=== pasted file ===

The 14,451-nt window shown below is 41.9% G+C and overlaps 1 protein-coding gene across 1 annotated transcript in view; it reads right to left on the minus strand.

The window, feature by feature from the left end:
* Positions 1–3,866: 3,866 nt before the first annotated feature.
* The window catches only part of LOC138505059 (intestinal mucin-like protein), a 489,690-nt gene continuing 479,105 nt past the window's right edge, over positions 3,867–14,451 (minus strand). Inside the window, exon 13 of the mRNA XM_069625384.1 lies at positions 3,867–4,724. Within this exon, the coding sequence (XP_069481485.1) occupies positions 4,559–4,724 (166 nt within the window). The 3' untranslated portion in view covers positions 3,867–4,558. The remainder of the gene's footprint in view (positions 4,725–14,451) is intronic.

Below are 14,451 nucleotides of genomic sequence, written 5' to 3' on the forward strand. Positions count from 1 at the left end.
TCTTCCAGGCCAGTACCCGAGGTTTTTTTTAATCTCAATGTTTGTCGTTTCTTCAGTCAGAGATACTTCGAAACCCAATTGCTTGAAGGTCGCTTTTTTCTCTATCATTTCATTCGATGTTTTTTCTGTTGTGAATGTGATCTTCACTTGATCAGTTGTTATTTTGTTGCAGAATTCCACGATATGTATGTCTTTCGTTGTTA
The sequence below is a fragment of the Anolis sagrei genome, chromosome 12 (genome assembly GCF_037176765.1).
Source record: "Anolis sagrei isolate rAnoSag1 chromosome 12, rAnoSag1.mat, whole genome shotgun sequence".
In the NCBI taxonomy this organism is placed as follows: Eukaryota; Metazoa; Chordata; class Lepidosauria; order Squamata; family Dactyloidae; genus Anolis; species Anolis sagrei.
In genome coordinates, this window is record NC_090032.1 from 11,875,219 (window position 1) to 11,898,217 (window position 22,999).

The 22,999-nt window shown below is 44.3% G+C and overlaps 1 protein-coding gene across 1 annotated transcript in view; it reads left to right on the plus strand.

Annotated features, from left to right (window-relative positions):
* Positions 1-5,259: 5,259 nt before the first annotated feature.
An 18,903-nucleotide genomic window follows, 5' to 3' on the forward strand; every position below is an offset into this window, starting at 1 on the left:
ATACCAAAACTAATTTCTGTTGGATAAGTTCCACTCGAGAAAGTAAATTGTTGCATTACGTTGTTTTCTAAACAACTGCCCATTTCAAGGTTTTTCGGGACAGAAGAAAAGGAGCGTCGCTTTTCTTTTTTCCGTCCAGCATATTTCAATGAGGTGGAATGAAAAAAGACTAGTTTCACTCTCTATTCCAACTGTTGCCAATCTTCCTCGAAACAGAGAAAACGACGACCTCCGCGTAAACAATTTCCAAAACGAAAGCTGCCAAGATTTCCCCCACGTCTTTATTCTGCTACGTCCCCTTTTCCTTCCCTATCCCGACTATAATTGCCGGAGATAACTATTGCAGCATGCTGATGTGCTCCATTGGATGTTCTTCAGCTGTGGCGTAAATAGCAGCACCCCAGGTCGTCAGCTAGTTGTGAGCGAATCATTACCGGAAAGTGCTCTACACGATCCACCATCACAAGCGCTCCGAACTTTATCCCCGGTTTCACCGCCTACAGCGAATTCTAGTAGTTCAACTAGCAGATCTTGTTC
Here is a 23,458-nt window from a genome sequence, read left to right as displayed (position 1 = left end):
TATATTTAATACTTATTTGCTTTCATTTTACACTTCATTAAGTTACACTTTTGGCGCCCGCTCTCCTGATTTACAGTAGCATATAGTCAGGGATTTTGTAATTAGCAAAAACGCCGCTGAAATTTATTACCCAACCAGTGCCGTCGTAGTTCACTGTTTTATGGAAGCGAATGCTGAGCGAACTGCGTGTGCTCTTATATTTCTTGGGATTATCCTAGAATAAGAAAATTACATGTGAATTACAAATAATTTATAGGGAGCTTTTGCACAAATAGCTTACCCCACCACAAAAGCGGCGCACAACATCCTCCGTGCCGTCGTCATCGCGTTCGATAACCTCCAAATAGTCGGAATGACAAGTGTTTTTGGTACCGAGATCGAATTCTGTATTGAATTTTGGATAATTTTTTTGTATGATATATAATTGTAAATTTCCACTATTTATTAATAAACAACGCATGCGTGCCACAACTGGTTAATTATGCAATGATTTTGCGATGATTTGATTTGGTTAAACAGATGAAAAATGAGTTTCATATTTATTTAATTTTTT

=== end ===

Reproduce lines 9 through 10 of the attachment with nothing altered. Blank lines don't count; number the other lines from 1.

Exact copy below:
In the NCBI taxonomy this organism is placed as follows: Eukaryota; Metazoa; Chordata; class Lepidosauria; order Squamata; family Dactyloidae; genus Anolis; species Anolis sagrei.
In genome coordinates, this window is record NC_090032.1 from 11,875,219 (window position 1) to 11,898,217 (window position 22,999).